One other thought is that you may have gotten some summer blend diesel instead of winter blend during your last fill-up. Don't know that it would cause all these problems, but I think the winter blend burns at lower temps than the summer blend.

    If you have a turbo pump on your truck (very likely), the fuel re-uptake could be malfunctioning. This leads to a loss of power and finally a total shutdown. On my Dodge, I have had two of these fail, and it is a pretty expensive fix.

    Finally, check your air filter. These usually have a "reset" button for after you change it. Diesels rely on air more that gas engines, and a clogged filter can affect this.
    Yeah its got a turbo ( It whistles when I cut it off sounds like a jet winding down ) What is the range of what I might have to pay if its broke?

  8. #8

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    Quote Originally Posted by timmydiaperloverboy View Post
    I don't like doing anything with fuel because I could screw it up. And cause a fire, I know diesel burns HOT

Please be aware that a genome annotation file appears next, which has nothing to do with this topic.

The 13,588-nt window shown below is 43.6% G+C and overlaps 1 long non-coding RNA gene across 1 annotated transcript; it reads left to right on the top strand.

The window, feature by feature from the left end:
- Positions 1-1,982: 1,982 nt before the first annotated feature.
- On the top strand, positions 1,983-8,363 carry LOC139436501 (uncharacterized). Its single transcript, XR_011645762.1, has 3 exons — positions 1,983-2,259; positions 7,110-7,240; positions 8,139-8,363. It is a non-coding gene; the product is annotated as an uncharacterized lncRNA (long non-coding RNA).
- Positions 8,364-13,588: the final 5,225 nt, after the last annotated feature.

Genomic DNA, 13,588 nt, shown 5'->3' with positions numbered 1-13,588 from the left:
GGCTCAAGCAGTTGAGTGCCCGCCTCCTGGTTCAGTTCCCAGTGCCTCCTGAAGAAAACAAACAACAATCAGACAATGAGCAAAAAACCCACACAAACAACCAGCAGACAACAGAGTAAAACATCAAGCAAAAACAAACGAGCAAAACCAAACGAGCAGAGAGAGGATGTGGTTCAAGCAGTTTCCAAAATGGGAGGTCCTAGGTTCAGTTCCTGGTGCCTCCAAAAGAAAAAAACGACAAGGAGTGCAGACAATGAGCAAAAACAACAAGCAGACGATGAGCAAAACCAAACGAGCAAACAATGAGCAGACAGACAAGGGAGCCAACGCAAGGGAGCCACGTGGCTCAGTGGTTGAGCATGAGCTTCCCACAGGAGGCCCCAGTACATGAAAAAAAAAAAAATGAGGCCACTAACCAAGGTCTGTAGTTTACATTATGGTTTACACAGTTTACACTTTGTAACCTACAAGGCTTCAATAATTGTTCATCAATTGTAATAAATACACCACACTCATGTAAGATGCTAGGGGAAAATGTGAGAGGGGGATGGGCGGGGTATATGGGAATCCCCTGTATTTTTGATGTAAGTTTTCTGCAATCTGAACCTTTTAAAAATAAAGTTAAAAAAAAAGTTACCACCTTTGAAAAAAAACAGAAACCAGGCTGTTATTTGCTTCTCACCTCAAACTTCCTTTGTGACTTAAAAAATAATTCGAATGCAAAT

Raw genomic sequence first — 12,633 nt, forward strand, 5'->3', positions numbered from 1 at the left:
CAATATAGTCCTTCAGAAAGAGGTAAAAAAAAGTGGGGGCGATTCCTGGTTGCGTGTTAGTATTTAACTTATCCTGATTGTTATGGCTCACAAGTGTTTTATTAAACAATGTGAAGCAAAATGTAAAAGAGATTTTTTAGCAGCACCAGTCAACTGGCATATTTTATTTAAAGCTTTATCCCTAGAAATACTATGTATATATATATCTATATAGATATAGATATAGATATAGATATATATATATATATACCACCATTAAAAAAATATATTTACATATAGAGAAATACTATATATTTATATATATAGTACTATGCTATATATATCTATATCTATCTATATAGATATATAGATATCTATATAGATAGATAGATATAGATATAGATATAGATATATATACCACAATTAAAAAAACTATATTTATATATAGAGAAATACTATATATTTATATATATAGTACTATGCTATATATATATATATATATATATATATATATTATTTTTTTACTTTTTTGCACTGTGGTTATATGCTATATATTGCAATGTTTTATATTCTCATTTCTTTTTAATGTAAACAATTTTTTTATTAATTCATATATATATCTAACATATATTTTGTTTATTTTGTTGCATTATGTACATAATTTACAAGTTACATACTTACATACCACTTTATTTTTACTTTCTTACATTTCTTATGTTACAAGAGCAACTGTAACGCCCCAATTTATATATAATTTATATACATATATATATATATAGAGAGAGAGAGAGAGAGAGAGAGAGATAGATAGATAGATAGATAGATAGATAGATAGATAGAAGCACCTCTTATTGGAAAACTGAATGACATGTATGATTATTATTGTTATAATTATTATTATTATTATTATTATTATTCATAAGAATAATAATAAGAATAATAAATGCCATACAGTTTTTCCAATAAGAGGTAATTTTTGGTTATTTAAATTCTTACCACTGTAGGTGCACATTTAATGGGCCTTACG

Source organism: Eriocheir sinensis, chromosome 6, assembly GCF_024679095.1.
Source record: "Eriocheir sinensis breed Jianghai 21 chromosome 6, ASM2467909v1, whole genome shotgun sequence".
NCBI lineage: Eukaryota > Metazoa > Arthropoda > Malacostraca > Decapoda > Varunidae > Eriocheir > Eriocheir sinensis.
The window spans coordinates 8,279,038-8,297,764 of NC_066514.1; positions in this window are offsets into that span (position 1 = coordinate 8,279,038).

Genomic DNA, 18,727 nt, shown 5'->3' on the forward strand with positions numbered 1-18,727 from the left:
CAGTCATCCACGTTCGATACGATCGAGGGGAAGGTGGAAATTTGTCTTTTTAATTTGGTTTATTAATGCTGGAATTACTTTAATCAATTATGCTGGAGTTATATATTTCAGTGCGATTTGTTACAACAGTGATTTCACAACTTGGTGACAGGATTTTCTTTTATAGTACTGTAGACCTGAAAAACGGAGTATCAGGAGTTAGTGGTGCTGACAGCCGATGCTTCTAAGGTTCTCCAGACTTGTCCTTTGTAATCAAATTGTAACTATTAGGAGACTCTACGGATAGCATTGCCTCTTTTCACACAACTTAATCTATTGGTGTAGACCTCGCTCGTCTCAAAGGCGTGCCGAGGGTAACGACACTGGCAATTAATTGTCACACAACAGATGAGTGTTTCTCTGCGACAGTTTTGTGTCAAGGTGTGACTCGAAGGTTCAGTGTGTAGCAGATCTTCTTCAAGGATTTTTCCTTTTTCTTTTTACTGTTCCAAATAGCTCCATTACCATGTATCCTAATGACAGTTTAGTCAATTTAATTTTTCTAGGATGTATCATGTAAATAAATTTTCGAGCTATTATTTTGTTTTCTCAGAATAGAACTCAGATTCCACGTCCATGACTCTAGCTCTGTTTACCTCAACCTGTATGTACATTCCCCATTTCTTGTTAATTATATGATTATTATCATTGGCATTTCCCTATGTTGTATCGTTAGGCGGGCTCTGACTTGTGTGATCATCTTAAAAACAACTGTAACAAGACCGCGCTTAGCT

Before making diesel burn you have to really try, it's not like petrol that gets on fire as soon as there's some flame nearby. Well, of course be cautious, but it's not like you have a bomb in your hands... just avoid smoking or playing with fire while you're servicing your engine, y'know, the good old common sense, and you'll be fine...

    BTW, if you don't have winter diesel available, when temperatures go down you can add some petrol to it in a low percentage (3-5%) to avoid it getting muddy. It's something my fellow RVers sometimes do on their diesel-engined campers and it seems to work fine at least on "not-too-hightech" diesel engines.

  9. #9

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    Quote Originally Posted by timmydiaperloverboy View Post
    Yeah its got a turbo ( It whistles when I cut it off sounds like a jet winding down ) What is the range of what I might have to pay if its broke?
    If I'm not mistaken, he's referring to a fuel pump, not the turbocharger. Diesels (newer ones) have a 2 stage fuel system and 2 pumps. The lift pump (low pressure)brings the fuel from the tank and pushes/ pulls it through the filters to the secondary (high pressure) pump that sends the fuel to the injectors.

    What color is the smoke?